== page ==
Sound — 8
It will be interesting to hear what Underoath fans will think of this one. The new release from The Almost, or Underoath drummer/vocalist Aaron Gillespie's (for the most part) one-man band, sounds very little like the Christian post-hardcore work you've heard from him in the past. Rather than writing songs heavy on melodic guitars and screams like he did in Underoath, Gillespie has actually gone in a very back-to-basics, pop-rock direction. The Almost's debut record Southern Weather never does feel like it's the creation of just one person, with plenty of instrumental layering and hi-quality production. The only problem comes in the fact that the album's collection of songs tend to rely a little to sound a bit too much like a lot of other pop rock out there. Gillespie has always brought a very strong presence to Underoath with his amazing percussion and strong, melodic vocals. Those areas continue to shine on Southern Weather, without a doubt. But the songwriting is not always consistent and is a big jump from the harder edge heard in Underoath. The opening track Say This Sooner has it's moments, using alternating electric and acoustic guitars, which is a fantastic touch that keeps it interesting. That up-and-down momentum is a great way to start the album and deserves to be a hit single. Some of the other up-tempo songs like Drive There Now, however, stay too safe in terms of the usual pop-rock format, though. Southern Weather does have it's moments where the usual pop-rock format takes a left turn and something out of the ordinary pops up. It's during the instances featuring atypical pop-rock formats that the album stands out the most. The best example comes in the ballad Dirty And Left Out, which you might assume to be like every other emo love song out there. Thankfully Gillespie goes in a different direction, using pedal steel and an organ-like keyboard to give an almost bluesy feel. That track stands out as being the most stripped-down, yet still the most honest and well-executed song on the playlist. Gillespie surprises the listener a few more times throughout the course of Southern Weather, at one point even adding the Youth Group at Calvary Fellowship Choir in Amazing Because It Is. At this close there's also what sounds like a Beatles-esque Mellotron being played in the closing track Everything That Makes Me Sick. While a Mellotron doesn't appear to be listed in the credits, just the fact that Gillespie is trying out unique sounds shows that he is thinking outside of the box.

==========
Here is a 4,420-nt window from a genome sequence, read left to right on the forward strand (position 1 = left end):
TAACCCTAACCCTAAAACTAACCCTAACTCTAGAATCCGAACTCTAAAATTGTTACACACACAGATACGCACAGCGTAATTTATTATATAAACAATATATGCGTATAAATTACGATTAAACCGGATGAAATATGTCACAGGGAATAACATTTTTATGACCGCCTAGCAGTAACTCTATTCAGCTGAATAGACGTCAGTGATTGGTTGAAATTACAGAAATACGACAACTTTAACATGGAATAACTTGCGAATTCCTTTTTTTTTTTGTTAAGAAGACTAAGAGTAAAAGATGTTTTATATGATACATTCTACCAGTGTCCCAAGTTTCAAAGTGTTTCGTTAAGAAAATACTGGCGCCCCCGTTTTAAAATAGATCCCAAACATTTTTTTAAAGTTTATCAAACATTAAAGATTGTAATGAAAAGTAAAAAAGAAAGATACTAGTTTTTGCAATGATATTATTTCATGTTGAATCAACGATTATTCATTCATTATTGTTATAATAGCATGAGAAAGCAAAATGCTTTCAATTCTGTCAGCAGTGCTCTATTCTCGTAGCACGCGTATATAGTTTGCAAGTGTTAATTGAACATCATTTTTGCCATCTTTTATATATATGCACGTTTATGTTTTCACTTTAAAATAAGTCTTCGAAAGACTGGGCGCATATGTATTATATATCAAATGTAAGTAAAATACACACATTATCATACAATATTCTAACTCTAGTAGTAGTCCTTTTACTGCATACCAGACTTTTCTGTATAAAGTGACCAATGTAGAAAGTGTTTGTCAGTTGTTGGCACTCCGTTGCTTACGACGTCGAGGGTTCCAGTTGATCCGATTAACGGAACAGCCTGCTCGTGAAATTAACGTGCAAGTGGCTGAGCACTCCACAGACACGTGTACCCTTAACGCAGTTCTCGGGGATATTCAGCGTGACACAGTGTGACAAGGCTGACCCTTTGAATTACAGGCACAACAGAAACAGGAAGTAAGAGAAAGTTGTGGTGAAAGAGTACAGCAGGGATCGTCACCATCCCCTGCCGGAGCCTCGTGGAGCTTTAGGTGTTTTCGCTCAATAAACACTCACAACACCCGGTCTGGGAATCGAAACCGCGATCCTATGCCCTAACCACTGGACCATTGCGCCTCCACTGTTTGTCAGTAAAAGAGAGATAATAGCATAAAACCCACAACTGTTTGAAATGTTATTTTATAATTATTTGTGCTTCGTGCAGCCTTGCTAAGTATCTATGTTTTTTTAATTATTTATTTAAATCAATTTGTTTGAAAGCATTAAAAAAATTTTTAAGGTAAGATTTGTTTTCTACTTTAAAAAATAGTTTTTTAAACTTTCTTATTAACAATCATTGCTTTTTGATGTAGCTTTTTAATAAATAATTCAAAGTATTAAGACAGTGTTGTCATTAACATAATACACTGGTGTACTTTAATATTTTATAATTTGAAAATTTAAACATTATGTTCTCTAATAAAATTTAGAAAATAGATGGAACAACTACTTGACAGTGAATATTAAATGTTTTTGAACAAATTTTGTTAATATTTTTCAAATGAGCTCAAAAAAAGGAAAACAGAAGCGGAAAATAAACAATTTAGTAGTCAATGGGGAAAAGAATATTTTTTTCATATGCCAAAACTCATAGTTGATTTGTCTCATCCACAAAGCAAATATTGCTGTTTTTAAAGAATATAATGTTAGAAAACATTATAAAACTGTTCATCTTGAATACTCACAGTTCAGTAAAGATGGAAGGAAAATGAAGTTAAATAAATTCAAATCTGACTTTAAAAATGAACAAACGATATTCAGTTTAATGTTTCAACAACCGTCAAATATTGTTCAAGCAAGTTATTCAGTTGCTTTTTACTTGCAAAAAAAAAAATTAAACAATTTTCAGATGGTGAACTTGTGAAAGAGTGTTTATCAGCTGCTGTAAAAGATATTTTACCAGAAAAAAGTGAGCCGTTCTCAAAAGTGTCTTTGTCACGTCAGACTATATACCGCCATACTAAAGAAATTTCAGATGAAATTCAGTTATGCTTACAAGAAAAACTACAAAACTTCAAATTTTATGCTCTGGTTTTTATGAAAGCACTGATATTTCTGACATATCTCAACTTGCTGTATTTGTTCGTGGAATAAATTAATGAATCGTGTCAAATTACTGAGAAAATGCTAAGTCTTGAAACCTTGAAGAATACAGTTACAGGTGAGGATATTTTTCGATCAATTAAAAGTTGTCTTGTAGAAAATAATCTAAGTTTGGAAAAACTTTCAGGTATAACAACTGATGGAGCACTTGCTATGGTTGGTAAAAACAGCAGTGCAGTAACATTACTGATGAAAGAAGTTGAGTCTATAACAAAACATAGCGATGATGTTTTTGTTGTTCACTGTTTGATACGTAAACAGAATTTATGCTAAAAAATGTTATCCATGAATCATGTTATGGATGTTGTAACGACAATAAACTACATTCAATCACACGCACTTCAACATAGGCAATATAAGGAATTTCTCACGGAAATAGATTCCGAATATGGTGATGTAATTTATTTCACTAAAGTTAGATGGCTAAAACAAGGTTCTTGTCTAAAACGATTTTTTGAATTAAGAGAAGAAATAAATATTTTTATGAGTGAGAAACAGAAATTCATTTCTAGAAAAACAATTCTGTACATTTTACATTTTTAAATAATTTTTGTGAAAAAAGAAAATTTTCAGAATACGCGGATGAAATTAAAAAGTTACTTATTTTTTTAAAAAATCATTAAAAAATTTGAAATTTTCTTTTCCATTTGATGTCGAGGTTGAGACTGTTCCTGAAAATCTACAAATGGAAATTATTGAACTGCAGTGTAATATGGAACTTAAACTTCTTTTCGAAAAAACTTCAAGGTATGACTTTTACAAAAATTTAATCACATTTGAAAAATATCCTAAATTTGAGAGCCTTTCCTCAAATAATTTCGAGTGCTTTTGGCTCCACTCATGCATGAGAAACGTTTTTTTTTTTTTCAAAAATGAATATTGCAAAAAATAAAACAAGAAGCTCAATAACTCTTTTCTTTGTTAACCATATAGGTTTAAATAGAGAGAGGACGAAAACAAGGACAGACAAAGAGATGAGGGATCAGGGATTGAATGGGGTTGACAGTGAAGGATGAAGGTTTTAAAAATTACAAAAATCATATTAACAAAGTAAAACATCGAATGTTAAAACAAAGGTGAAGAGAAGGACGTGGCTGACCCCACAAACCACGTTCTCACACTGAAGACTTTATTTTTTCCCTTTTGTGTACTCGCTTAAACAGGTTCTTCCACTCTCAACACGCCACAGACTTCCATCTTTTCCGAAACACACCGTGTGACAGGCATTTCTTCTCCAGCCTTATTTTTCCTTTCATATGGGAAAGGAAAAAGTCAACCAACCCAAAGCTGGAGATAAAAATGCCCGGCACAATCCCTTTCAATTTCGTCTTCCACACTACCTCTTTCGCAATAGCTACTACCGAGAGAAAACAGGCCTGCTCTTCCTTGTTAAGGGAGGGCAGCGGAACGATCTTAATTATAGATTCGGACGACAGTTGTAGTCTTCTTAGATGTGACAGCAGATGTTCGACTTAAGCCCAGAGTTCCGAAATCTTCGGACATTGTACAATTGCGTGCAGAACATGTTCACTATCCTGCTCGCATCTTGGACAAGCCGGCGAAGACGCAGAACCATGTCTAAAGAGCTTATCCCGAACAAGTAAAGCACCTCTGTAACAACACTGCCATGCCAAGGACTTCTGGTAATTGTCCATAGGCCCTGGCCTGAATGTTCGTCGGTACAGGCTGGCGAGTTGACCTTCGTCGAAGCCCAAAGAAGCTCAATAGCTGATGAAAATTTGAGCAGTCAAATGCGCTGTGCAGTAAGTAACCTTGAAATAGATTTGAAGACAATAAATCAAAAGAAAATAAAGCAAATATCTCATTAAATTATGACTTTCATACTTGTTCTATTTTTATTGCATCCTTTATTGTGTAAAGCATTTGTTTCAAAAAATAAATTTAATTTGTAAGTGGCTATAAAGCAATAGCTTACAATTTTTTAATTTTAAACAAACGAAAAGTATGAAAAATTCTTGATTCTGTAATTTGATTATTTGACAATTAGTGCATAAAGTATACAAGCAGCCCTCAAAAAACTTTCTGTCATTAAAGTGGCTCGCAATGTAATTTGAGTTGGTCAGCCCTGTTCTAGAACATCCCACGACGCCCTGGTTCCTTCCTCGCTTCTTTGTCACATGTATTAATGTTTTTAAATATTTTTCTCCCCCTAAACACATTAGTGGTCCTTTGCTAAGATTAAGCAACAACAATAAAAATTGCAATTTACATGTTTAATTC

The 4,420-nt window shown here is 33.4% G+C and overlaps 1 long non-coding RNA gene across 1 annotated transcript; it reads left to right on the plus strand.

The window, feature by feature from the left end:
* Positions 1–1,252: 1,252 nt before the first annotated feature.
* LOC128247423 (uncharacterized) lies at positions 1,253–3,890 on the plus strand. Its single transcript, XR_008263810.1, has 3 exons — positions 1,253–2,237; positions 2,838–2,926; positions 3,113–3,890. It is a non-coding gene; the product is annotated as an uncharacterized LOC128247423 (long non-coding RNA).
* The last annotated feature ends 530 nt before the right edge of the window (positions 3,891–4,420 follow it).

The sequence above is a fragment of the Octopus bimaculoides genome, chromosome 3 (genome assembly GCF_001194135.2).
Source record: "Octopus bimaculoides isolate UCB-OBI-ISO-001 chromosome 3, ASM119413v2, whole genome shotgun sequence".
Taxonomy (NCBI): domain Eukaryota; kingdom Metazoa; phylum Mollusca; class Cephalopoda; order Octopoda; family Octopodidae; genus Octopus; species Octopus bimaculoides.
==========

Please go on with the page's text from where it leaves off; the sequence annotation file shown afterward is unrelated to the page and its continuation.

Lyrics — 8
Much like his other project Underoath, Gillespie only makes slight references to his Christian faith in the lyrical content. He instead focuses on human emotions and situations, and delivers solid lyrics along the way. In the title track Southern Weather, Gillespie explores a relationship where he tends to get blamed various things. He sings, If my faults are your song; Then I will not be content to sing along; If I'm the one that's got you so out of touch. The heavy emotional content heard on the album does suit the music beneath it and shouldn't scare away fans of Underoath too much.
Overall Impression — 8
The Almost will most certainly find a fan base while on tour this summer with it's collection of catchy and easily accessible songs, and Gillespie deserves attention for attempting a large-scale project by himself. While there are a lot of supporting musicians and vocalists involved in Southern Weather, Gillespie still is listed as playing pretty much all of the primary instruments. The songs do tend to be very pop-rock oriented, so it's hard to say if all Underoath fans can make the transition to The Almost. The songs on Southern Weather don't quite pull you in as much as Underoath's work in terms of unique songwriting, but that's not to say Gillespie can't write a likeable pop-rock song.